Based on the outcomes of the High Level Meeting on National Drought Policy in 2013, the three key components of risk management has been highlighted. The first component focusses on monitoring and early warning capacities as the foundation of a risk management plan. This is linked with vulnerability/resilience and impact assessment to identify those areas and livelihoods that are most prone to the impact of drought and flood risks. Finally, the mitigation and response planning is closely linked to the other two, and provides preparation and mitigation based on monitoring and early warning, prioritizing most vulnerable areas. These aspects will be considered in this project, to support the implementation of the climate services and information required to move towards integrated risk management policies.
Figure 1. The three pillars to risk preparedness (adapted from Verbist et al., 2016)
But also at the local watershed level, gaps have been identified that limit the use of available climate information for decision making on water resources management. Specifically, water users’ vulnerable to climatic variability and change are insufficiently informed on current and expected climate conditions at the seasonal as well as the longer timescales (pillar 1 – Figure 1). But also vulnerabilities of local livelihoods are currently insufficiently identified (pillar 2 – Figure 1), limiting an effective drought response and impact mitigation (pillar 3 – Figure 1). This results in a lack of adaptation of local stakeholders, generating shocks for society, sparking social unrest and potential conflicts over water-related issues.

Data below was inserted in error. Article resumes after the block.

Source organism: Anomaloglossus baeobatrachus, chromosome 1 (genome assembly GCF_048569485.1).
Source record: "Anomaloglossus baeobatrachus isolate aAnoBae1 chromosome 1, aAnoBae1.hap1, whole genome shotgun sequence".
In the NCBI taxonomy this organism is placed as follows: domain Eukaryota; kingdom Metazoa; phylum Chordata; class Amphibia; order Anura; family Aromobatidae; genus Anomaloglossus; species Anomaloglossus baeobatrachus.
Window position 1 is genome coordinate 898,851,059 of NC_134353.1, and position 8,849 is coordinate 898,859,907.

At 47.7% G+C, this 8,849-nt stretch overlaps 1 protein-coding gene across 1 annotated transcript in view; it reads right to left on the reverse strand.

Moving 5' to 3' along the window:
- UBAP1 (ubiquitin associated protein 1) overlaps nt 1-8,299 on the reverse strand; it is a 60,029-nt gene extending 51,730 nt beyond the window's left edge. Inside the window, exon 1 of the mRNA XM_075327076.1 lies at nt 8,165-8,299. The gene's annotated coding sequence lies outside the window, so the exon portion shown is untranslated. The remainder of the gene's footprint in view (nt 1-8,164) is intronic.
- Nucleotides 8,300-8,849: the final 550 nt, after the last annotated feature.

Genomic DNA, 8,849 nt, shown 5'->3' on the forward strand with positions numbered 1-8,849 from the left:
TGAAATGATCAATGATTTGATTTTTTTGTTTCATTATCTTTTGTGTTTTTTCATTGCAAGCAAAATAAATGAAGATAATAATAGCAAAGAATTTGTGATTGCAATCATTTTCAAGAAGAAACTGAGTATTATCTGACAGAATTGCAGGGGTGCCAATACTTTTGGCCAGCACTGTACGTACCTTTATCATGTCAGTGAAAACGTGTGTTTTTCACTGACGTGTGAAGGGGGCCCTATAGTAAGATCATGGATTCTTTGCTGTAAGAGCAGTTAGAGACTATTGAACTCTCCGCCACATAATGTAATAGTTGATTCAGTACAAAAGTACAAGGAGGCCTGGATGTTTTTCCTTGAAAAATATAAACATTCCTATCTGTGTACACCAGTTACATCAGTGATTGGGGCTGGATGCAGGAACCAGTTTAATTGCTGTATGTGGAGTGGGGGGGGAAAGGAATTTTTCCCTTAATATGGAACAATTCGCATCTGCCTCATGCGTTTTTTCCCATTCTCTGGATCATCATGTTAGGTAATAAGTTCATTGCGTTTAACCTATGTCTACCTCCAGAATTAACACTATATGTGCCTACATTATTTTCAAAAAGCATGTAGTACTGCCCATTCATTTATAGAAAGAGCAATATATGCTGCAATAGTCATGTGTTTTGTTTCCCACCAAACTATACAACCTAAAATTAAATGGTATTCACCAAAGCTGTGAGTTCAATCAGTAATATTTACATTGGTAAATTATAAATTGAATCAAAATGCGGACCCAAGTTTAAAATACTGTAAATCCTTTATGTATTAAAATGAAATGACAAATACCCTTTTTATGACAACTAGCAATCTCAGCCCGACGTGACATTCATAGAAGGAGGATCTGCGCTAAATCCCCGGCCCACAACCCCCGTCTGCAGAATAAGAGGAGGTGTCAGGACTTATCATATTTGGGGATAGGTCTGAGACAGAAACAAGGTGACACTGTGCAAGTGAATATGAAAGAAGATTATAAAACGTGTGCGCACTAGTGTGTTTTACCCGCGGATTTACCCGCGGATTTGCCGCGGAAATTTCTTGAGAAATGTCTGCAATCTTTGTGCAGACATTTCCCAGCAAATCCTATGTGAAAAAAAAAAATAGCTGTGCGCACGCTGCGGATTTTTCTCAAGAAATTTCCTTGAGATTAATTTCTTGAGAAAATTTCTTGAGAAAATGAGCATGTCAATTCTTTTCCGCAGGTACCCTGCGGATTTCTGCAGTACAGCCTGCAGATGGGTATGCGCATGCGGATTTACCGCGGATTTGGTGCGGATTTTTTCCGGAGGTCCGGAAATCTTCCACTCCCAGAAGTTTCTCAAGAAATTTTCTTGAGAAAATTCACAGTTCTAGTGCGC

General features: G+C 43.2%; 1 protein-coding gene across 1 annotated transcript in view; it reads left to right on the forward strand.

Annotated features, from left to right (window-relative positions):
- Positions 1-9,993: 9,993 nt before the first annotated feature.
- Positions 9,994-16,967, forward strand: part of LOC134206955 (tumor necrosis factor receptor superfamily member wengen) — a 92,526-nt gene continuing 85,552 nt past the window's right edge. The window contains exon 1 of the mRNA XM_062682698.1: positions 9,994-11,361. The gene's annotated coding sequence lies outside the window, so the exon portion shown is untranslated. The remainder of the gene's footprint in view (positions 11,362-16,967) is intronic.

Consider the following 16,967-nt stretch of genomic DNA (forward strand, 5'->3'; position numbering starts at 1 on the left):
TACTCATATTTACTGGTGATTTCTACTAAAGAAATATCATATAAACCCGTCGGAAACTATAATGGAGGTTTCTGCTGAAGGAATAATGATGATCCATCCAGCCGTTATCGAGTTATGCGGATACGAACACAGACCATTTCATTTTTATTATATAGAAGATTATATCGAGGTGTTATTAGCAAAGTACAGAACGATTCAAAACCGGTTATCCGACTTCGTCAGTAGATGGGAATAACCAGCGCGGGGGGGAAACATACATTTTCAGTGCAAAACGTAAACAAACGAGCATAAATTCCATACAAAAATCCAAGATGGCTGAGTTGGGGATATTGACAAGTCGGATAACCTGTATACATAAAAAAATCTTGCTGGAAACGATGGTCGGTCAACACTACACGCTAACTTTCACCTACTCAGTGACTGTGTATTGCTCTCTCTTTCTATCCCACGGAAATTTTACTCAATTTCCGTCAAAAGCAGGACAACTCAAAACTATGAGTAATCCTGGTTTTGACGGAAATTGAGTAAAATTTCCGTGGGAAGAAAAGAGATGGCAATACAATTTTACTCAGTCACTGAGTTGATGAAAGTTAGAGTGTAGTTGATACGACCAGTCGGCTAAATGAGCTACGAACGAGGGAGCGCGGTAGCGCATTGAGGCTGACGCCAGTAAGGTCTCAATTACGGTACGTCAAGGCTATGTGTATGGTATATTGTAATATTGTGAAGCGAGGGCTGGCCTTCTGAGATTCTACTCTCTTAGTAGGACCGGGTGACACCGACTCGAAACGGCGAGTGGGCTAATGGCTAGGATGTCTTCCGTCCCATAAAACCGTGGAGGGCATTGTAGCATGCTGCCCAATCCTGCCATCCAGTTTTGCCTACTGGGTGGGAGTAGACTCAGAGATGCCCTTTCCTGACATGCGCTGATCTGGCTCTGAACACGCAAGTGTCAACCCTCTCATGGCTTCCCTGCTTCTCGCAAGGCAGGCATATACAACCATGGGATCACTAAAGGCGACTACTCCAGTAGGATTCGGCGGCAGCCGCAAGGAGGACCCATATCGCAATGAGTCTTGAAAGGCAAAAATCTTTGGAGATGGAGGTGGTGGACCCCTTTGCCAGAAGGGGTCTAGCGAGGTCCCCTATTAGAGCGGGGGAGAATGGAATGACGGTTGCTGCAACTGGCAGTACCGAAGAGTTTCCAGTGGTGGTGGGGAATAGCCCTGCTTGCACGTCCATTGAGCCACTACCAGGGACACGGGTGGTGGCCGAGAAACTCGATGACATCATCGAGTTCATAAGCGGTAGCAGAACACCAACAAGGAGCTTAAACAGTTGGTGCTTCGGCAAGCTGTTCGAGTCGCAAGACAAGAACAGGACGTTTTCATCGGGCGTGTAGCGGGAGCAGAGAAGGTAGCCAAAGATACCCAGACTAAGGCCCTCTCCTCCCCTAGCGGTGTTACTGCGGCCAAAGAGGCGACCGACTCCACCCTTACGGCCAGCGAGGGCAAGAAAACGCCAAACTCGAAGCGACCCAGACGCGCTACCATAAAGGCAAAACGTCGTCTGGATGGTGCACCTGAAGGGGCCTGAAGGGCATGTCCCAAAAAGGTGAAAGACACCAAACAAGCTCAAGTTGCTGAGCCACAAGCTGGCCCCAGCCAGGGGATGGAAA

Therefore, a framework is needed to address the different challenges at the national and at the local watershed level related to climate risks to water resources. This will include three types of activities:
- Region-wide activity implementation: strengthening of climate services and capacity building of national hydrometeorological agencies.
- Implementation of integrated climate services in Member States, based on monitoring and early warning, vulnerability assessment and in support of proactive drought and flood management strategies and policies.
- Outreach to men and women who are local and national stakeholders and capacity building of key actors to improve resilience to climate variability and change.
 Verbist, K., A. Amani, A. Mishra, and B.J. Cisneros. 2016. Strengthening drought risk management and policy: UNESCO International Hydrological Programme’s case studies from Africa and Latin America and the Caribbean. Water Policy, 18 (S2) 245-261; DOI: 10.2166/wp.2016.223.